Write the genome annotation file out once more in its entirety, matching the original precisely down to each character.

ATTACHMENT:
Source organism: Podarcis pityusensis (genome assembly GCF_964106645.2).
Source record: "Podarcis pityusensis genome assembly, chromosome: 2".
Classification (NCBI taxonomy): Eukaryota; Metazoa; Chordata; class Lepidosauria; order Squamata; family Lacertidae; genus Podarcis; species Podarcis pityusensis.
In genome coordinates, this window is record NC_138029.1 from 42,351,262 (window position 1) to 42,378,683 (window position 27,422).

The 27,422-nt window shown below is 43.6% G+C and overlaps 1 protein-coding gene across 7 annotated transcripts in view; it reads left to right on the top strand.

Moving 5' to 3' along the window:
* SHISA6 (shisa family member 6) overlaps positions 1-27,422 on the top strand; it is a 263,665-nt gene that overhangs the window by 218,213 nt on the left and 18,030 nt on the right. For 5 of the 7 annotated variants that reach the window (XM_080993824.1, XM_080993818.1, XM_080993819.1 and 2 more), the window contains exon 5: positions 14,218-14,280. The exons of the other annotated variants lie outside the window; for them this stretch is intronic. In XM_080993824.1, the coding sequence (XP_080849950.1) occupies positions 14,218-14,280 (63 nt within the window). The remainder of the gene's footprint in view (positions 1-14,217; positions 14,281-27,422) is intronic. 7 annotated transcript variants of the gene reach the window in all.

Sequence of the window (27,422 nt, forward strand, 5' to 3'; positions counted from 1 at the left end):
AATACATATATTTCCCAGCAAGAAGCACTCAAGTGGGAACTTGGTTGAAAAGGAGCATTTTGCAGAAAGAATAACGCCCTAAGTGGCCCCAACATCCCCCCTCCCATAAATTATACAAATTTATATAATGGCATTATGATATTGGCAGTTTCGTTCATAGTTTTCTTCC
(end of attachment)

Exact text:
Source organism: Podarcis pityusensis (genome assembly GCF_964106645.2).
Source record: "Podarcis pityusensis genome assembly, chromosome: 2".
Classification (NCBI taxonomy): Eukaryota; Metazoa; Chordata; class Lepidosauria; order Squamata; family Lacertidae; genus Podarcis; species Podarcis pityusensis.
In genome coordinates, this window is record NC_138029.1 from 42,351,262 (window position 1) to 42,378,683 (window position 27,422).

The 27,422-nt window shown below is 43.6% G+C and overlaps 1 protein-coding gene across 7 annotated transcripts in view; it reads left to right on the top strand.

Moving 5' to 3' along the window:
* SHISA6 (shisa family member 6) overlaps positions 1-27,422 on the top strand; it is a 263,665-nt gene that overhangs the window by 218,213 nt on the left and 18,030 nt on the right. For 5 of the 7 annotated variants that reach the window (XM_080993824.1, XM_080993818.1, XM_080993819.1 and 2 more), the window contains exon 5: positions 14,218-14,280. The exons of the other annotated variants lie outside the window; for them this stretch is intronic. In XM_080993824.1, the coding sequence (XP_080849950.1) occupies positions 14,218-14,280 (63 nt within the window). The remainder of the gene's footprint in view (positions 1-14,217; positions 14,281-27,422) is intronic. 7 annotated transcript variants of the gene reach the window in all.

Sequence of the window (27,422 nt, forward strand, 5' to 3'; positions counted from 1 at the left end):
AATACATATATTTCCCAGCAAGAAGCACTCAAGTGGGAACTTGGTTGAAAAGGAGCATTTTGCAGAAAGAATAACGCCCTAAGTGGCCCCAACATCCCCCCTCCCATAAATTATACAAATTTATATAATGGCATTATGATATTGGCAGTTTCGTTCATAGTTTTCTTCC